Summer school helps bring out the best

A back-to-school initiative is helping new teachers launch their careers with confidence.

Image: The next wave - Nethanel Graham and Angela Moore are among the almost 850 new teachers who will start their careers with the NSW Department of Education next week.

The school year has yet to start, but some of the state's newest teachers are already heading back to the classroom.

Around 72 new and early career teachers travelled to Cronulla yesterday for the 2020 Summer School; an initiative that links teachers in their first two years of work with experienced teacher mentors.

Summer School conference organiser Janene Cook said the Summer School was about ensuring new teachers could begin their career in the classroom with confidence.

Mrs Cook said a key element of the Summer School program was the creation of learning communities based around a mentor.

"Like any job, there are some skills that teachers can only learn with experience and it's vital that our early career teachers feel supported - particularly as they start out in their careers," Mrs Cook said.

"Teachers are not just educators, but often have to wear the hat of a counsellor, a manager, a negotiator - all skills that can't necessarily be learnt in a textbook."

Course participant Nethanel Graham will start his career next week teaching Year 1 at Rosemeadow Public School.

"I'm so excited as it's something I've been working towards for the past five and half years," he said.

Mr Graham said he had been working as a casual teacher at Rosemeadow in Term 4 2019 after completing his studies in Term 3.

With the offer of a full-time position, he wanted to ensure he was ready for the challenge of the classroom.

"I learned a lot at university about becoming a teacher, but I knew there would be gaps in my knowledge and when I talked to other teachers they said this program helped fill those gaps," he said.

"I want to be as successful as I can possibly be and this course is helping me achieve that goal."

Angela Moore, who secured a six-month contract at Jindabyne Central School, said she was motivated by the determination to be as classroom-ready as possible.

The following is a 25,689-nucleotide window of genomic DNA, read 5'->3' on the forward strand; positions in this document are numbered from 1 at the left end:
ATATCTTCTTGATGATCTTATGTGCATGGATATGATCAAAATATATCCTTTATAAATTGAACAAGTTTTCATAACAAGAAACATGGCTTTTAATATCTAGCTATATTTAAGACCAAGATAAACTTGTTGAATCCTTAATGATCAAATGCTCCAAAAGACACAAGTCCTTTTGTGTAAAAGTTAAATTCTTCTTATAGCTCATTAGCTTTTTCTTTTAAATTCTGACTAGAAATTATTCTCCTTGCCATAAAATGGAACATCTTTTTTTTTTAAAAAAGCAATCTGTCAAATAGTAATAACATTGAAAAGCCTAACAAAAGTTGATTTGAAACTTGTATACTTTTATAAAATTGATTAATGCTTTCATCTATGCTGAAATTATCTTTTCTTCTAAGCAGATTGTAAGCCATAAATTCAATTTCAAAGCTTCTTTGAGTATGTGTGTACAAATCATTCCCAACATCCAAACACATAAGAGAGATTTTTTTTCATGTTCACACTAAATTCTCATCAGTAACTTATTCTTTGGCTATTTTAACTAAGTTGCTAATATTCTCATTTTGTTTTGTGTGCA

Ms Moore said she would be teaching high school English across all stages and was very aware of the expectations for students in their HSC years.

"Teaching Stage 6 English the students are in the penultimate years of education - I feel nervous around that but also feel very excited," she said.

"I do feel a lot of pressure because I want to do a good job."

Like Mr Graham, Ms Moore, who is a career-changer, said she thought the Summer School would help fill the gaps in knowledge from her Masters of Education.

"I felt [the conference] would be a great way to get an insiders" perspective and might serve to ease some of the concerns I have," she said.

Ms Moore said she had learned a lot from the workshops around issues such as wellbeing tips and how to communicate with parents.

"While you do learn about dealing with parents at university you don't really get to do it in a practical way so it is good to hear from those who have the experience," she said.

Under the Summer School initiative, each mentor will work with a group of nine new teachers and maintain a relationship with their group across the year.

The Summer School program is in its second year and supports early career teachers by strengthening their educational practice while building positive professional relationships and networks of support.

The conference is supported by the Early Career Teacher Mentor Program - a network of experienced teacher mentors who provide high-quality professional advice, guidance and wellbeing support, along with a commitment to ongoing tailored mentor support for the first five weeks of term, following the conference.

Further early career teaching conferences will be held throughout the state later in the year.

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